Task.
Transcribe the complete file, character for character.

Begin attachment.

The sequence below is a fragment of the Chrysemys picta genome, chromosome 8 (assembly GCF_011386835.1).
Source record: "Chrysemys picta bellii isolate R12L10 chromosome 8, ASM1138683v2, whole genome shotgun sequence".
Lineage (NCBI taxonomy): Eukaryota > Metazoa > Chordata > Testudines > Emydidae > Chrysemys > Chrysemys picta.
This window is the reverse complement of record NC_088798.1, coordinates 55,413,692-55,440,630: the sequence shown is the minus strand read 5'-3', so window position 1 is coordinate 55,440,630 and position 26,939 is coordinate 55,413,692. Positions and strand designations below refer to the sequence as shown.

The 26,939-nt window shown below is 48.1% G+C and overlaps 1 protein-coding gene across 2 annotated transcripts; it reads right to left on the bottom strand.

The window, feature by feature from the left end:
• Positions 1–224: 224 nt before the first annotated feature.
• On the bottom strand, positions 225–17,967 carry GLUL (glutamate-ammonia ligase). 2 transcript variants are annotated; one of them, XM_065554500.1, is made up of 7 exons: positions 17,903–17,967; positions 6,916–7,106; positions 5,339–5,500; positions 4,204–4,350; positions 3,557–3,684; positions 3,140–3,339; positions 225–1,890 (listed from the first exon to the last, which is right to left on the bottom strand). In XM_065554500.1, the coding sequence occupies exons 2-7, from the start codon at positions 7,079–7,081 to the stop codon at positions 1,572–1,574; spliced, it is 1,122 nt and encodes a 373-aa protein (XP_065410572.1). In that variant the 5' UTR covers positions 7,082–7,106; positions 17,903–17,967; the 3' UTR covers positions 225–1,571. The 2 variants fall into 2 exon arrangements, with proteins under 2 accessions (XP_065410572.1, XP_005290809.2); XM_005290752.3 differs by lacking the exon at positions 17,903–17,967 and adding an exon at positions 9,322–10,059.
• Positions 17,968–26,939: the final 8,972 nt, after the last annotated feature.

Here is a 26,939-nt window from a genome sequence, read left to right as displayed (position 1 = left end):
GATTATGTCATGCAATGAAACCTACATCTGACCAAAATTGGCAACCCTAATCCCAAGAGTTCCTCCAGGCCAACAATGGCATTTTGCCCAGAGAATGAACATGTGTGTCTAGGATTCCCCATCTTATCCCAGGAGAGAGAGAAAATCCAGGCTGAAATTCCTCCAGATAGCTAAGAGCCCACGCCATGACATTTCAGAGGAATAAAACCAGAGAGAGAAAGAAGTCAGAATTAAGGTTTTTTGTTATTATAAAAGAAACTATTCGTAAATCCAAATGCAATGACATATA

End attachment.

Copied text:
The sequence below is a fragment of the Chrysemys picta genome, chromosome 8 (assembly GCF_011386835.1).
Source record: "Chrysemys picta bellii isolate R12L10 chromosome 8, ASM1138683v2, whole genome shotgun sequence".
Lineage (NCBI taxonomy): Eukaryota > Metazoa > Chordata > Testudines > Emydidae > Chrysemys > Chrysemys picta.
This window is the reverse complement of record NC_088798.1, coordinates 55,413,692-55,440,630: the sequence shown is the minus strand read 5'-3', so window position 1 is coordinate 55,440,630 and position 26,939 is coordinate 55,413,692. Positions and strand designations below refer to the sequence as shown.

The 26,939-nt window shown below is 48.1% G+C and overlaps 1 protein-coding gene across 2 annotated transcripts; it reads right to left on the bottom strand.

The window, feature by feature from the left end:
• Positions 1–224: 224 nt before the first annotated feature.
• On the bottom strand, positions 225–17,967 carry GLUL (glutamate-ammonia ligase). 2 transcript variants are annotated; one of them, XM_065554500.1, is made up of 7 exons: positions 17,903–17,967; positions 6,916–7,106; positions 5,339–5,500; positions 4,204–4,350; positions 3,557–3,684; positions 3,140–3,339; positions 225–1,890 (listed from the first exon to the last, which is right to left on the bottom strand). In XM_065554500.1, the coding sequence occupies exons 2-7, from the start codon at positions 7,079–7,081 to the stop codon at positions 1,572–1,574; spliced, it is 1,122 nt and encodes a 373-aa protein (XP_065410572.1). In that variant the 5' UTR covers positions 7,082–7,106; positions 17,903–17,967; the 3' UTR covers positions 225–1,571. The 2 variants fall into 2 exon arrangements, with proteins under 2 accessions (XP_065410572.1, XP_005290809.2); XM_005290752.3 differs by lacking the exon at positions 17,903–17,967 and adding an exon at positions 9,322–10,059.
• Positions 17,968–26,939: the final 8,972 nt, after the last annotated feature.

Here is a 26,939-nt window from a genome sequence, read left to right as displayed (position 1 = left end):
GATTATGTCATGCAATGAAACCTACATCTGACCAAAATTGGCAACCCTAATCCCAAGAGTTCCTCCAGGCCAACAATGGCATTTTGCCCAGAGAATGAACATGTGTGTCTAGGATTCCCCATCTTATCCCAGGAGAGAGAGAAAATCCAGGCTGAAATTCCTCCAGATAGCTAAGAGCCCACGCCATGACATTTCAGAGGAATAAAACCAGAGAGAGAAAGAAGTCAGAATTAAGGTTTTTTGTTATTATAAAAGAAACTATTCGTAAATCCAAATGCAATGACATATA